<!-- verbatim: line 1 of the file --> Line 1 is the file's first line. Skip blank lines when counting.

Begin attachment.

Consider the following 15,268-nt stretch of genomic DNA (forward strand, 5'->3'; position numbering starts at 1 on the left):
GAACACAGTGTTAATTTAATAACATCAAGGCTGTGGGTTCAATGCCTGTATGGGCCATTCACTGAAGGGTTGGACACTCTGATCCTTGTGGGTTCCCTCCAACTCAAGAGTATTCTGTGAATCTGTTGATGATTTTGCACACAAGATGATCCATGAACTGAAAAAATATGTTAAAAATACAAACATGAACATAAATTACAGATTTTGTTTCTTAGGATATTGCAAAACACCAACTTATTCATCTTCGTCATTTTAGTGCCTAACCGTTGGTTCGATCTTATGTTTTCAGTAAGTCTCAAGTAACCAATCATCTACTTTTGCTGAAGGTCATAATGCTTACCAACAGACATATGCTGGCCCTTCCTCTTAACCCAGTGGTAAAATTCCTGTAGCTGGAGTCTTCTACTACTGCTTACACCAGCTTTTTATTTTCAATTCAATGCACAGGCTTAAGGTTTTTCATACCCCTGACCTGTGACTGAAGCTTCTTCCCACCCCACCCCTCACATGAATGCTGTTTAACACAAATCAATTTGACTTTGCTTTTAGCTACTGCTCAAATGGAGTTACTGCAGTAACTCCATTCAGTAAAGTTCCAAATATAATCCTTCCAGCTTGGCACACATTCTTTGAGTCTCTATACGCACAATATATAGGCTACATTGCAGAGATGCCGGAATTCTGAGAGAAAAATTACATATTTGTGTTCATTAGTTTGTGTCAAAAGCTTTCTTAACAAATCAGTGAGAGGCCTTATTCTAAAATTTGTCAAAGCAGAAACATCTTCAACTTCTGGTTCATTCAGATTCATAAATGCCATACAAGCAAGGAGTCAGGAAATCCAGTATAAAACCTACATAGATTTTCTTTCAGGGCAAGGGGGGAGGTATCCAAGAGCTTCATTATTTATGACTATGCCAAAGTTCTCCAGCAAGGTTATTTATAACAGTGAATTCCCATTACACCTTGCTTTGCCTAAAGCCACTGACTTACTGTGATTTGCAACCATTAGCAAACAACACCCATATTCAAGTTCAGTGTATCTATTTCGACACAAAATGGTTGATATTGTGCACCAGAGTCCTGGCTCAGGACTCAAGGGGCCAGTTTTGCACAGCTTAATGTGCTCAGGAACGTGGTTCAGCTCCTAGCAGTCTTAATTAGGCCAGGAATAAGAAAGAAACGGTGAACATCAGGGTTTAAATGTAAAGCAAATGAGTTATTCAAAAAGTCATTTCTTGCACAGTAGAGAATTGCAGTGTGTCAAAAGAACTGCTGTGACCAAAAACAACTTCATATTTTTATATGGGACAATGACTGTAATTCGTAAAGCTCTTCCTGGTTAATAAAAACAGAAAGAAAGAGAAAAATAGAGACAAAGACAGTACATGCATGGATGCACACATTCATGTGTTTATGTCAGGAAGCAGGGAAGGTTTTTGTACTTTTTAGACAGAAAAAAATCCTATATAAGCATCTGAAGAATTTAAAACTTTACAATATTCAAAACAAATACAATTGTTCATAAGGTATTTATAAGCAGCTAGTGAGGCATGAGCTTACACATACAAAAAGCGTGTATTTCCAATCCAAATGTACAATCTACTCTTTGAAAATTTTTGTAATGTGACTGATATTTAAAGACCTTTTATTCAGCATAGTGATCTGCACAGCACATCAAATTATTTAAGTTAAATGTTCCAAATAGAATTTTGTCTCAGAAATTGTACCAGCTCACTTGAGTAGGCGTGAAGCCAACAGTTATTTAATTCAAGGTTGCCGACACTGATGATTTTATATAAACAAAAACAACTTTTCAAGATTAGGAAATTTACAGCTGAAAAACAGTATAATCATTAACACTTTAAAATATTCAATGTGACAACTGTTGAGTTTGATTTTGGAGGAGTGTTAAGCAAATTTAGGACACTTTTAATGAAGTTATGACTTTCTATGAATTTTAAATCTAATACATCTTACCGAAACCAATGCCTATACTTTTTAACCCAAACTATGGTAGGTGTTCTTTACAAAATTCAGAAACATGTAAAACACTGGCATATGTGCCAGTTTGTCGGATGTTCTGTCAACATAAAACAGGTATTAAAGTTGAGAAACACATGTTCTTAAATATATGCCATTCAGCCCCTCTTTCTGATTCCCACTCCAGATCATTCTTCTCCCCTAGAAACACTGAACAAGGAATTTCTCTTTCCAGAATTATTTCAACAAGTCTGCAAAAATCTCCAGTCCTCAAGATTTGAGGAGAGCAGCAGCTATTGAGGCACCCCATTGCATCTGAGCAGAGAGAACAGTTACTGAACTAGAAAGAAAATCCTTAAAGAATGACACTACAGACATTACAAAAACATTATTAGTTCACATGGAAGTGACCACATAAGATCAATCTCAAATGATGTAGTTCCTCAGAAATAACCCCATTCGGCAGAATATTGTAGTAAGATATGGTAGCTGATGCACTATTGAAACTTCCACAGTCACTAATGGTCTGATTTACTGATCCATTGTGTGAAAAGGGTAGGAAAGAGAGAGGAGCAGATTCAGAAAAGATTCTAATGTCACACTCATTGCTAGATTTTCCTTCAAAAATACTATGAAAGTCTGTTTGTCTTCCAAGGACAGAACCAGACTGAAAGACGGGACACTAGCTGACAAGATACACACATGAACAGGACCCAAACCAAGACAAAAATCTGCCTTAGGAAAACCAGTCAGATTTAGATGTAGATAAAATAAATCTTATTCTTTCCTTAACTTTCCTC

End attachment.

Consider the following 15,268-nt stretch of genomic DNA (forward strand, 5'->3'; position numbering starts at 1 on the left):